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James David Allen

CLEMSON -- The whole stadium saw it: Florida State defenders had lost track of Clemson receiver DeAndre Hopkins, who was uncovered on a goal-line play last Saturday. The Clemson sideline saw it, screaming for center Dalton Freeman to snap the ball. Clemson quarterback Tajh Boyd saw it, urging Freeman, with his loudest possible volume, to snap the ball.

"I was screaming 'Snap the ball, Go! Go! Go!'," Boyd said. "He couldn't hear me."

The problem? The Florida State band was playing near the west end zone the Tigers were approaching, drowning out the urgent pleas. To combat the noise, the offense had gone to silent snap count. Boyd called a timeout in frustration.

While offensive coordinator Chad Morris uses numbered-and-colored placards to signal in plays from the sideline, a system unaffected by crowd noise, Boyd and the Clemson offensive line must still use verbal communication to make protection calls, which can be difficult in a hostile environment. Likewise, silent snap counts will likely be necessary inside a raucous Lane Stadium today (6 p.m., ESPN2) when No. 13 Clemson (4-0, 1-0 ACC) travels to play No. 11 Virginia Tech (4-0).

"(Boyd) has got to communicate to the offensive linemen," Tigers coach Dabo Swinney said. "Our offensive line does not read signals. Our signal system is really simpler than it has been, it has to be to be (simple) to go as fast as we go. It's just making sure they get the protection call, which way we are running it, and the snap count. Then if it's a silent count, they have to know that and we did that some (last week)."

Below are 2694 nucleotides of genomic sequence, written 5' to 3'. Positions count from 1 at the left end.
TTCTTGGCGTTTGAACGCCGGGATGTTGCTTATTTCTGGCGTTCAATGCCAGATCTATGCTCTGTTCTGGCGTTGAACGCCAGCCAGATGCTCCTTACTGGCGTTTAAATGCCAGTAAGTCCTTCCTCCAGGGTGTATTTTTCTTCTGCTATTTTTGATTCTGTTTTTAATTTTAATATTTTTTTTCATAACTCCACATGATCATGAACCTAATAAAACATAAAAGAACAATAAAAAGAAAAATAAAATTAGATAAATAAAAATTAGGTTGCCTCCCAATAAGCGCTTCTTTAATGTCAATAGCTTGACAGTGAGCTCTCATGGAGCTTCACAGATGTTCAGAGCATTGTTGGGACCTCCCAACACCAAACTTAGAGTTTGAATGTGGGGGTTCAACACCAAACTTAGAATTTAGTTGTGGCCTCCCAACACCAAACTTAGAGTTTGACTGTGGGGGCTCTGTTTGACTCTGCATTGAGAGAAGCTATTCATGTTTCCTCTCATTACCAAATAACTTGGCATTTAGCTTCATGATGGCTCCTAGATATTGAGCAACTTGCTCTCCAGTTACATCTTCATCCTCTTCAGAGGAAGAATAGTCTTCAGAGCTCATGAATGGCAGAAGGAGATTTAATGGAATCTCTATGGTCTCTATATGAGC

But as the missed goal-line opportunity demonstrated, crowd noise could be a problem for the young Tigers today.

Boyd said he has little experience with the silent snap count. The majority of the sophomore's playing time last year came at home against South Carolina and in the bowl game. This season, Clemson has yet to play a road game.

Clemson was 1-4 on the road last season.

The silent count works like this: Boyd makes sure the offense is set and then gives Freeman an indicator sign. Freeman then lifts his head, a movement which signals the silent count has commenced, then the linemen begin counting off the snap count to themselves.

"It's tough on the (tackles), they can't be sitting there looking at me to snap the ball," Freeman said. "We get a rhythm as we go. We practice with crowd noise, we get in flow, we kind of know what each other will do, but it's tough."

Boyd notes the best way to avoid communication issues today is to keep up the offensive pace of the last two weeks, totaling a combined 1,057 yards in wins against Auburn and Florida State.

"Hopefully, if we score fast enough and often enough, it will be a little quiet in there," Boyd said.